Detroit HARDBALL!!

Study as a political act

Detroit HARDBALL !!

(Leave your idealism at the door)

We have defined “study” and “learning” as two
different things.
Definition – LEARNING is a naturally occurring
process of a person adapting to the demands of his
Can you drive a car? Can you use a computer? Can
you do your own laundry? Can you make a cup of
coffee?  These are examples of learning.  The proof
that learning has occurred is that a learner can do
something new. He or she has acquired a skill. 
Learning can be fun.
Can someone learn sociology, philosophy, psychology?
 Maybe it can be learned, and maybe not.  Bear with
me and I will explain that in a later chapter.
Definition – STUDYING the social activity that is
similar to learning in many respects, but is constrained
by factors of politics, custom, and money.  (These
social factors are usually institutionalized in a school of
some sort.) 
The proof of success in studying is what can be shown
on an official transcript.  You can be a blithering idiot,
unable to do much of anything and yet belong to an
academic honor society and hold a Doctorate in
Definition – “DOCTOR OF THINKOLOGY” is the
name of the degree bestowed on the Scarecrow
(played by Ray Bolger) by the Wizard (played by
Frank Morgan) in the classic 1939 MGM adoption of
the Frank Baum children’s book “The Wonderful
Wizard of Oz”.
Employers and other social and economic entities
consider the content of a transcript to be a suitable
evidence of a person’s intelligence and competence. 
Generally speaking the transcript is the only measure
taken.  So the question often asked by students (and
held in contempt by intellectuals), “Is this going to be
on the test?” is not only realistic, it is rather
The student must attain a degree of dominance in two
relationships in order to be successful in school: the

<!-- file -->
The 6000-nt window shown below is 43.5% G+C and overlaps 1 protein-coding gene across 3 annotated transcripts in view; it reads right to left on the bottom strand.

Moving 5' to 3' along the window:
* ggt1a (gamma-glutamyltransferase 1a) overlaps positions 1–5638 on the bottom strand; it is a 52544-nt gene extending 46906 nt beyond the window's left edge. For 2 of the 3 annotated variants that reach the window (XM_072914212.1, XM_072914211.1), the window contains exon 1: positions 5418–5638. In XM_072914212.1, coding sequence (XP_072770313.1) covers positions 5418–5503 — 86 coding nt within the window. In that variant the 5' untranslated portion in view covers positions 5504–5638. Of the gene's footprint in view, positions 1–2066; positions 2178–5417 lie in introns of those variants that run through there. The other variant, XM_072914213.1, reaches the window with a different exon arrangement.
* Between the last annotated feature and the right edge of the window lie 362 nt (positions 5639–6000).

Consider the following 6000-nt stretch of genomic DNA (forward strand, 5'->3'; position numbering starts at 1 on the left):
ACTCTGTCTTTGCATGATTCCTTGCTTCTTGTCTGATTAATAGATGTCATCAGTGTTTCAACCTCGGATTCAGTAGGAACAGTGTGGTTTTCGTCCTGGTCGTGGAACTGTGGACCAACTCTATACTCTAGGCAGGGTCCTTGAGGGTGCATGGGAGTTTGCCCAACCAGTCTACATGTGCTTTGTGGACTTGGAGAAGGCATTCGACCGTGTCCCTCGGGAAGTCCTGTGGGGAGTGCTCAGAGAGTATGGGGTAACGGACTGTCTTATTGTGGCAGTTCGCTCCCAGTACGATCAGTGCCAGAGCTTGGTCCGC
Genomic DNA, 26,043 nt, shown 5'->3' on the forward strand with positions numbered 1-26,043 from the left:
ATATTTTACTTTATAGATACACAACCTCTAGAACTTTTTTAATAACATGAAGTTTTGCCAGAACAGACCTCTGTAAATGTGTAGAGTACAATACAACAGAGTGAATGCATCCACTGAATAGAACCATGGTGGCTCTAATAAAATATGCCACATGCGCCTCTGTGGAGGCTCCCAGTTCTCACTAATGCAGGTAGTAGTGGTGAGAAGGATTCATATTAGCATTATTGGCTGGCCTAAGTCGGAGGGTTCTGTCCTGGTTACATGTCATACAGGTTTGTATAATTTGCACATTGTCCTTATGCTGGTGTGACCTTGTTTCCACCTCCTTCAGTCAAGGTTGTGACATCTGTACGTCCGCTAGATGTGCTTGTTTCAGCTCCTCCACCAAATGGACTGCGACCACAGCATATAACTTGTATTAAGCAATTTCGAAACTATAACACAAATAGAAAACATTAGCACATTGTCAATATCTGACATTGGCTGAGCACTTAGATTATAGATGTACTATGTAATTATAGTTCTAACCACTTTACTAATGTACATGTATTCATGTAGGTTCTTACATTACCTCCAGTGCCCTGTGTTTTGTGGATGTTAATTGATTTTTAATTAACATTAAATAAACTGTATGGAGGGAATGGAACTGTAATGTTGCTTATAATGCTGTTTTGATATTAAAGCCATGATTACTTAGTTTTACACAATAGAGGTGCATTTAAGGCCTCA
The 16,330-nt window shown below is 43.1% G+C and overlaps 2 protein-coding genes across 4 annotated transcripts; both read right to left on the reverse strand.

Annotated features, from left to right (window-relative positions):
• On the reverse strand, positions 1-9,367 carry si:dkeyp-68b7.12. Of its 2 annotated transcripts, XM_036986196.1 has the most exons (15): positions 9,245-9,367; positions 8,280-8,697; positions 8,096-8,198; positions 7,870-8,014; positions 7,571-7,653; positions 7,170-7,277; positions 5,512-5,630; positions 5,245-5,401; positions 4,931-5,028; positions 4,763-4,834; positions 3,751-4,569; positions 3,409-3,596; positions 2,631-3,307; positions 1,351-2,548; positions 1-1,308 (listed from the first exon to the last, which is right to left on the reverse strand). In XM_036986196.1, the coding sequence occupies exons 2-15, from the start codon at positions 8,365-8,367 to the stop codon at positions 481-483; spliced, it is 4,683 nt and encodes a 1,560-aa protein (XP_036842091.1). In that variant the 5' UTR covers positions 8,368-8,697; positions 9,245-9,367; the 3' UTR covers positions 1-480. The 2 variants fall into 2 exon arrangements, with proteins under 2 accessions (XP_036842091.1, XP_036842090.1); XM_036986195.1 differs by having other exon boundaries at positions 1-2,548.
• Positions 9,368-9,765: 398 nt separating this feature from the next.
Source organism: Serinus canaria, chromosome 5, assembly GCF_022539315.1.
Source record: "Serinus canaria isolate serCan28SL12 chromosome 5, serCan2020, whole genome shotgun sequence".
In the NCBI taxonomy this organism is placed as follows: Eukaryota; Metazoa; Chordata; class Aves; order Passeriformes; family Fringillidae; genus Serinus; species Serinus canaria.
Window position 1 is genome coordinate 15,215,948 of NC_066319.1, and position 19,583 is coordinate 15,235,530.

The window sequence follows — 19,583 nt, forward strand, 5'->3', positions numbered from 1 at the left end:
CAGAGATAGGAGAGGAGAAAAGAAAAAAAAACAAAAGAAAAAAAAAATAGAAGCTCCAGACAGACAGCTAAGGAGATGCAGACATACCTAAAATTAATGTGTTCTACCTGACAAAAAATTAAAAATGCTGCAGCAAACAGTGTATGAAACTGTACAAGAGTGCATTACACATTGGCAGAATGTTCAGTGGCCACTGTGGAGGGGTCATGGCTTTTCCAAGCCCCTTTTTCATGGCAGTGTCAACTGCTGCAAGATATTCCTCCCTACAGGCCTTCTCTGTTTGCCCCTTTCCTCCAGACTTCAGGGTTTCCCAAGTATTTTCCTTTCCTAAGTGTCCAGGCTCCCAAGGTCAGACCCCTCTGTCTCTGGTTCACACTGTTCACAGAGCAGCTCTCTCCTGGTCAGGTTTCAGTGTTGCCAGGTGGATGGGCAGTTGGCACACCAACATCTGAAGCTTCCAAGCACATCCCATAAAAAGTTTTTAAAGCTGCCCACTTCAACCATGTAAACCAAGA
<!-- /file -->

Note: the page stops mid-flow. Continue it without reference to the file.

relationship with the school itself; and the relationship
with the instructor.  The strategy that will be
successful in relating to the school might fail to
win dominance over the instructor—and visa versa.
The availability of the official transcript is the product
of a successful relationship with a school.  What the
transcript says about the student is largely dependent
on the relationship of the student with members of the
The school seeks order and conformity with rules and
policies.  In most cases, the student must demonstrate
that they conform to these rules and policies.  Any
deviance from these arbitrary standards will increase
the difficulty the student will have and increase the
probability that he or she will fail in their studies.  Such
rules vary from school to school.  They usually involve
money and behavior.  If one conforms to school policy
and pays the money required, the school will grant a
degree of some sort and issue an official transcript.  If
a student does not conform to the demands of the
institution, the school will not issue a transcript.  The
student might be a better person for the experience in
school, but they are nonetheless a failure at study.
Homeless shelters and MENSA meetings are full of
brilliant, worthy and sometimes very competent souls
who were utter failures in school.  Like the quest for
money, schooling can either be a dream come true, or
it can be a nightmare
The time when a student is most likely to be dominant
over the school is before he or she enrolls for study. 
The choice of the school to attend and the choice of a
major (i.e. the degree sought) are the points where
dominance over the institution must be displayed. 
The choice of the school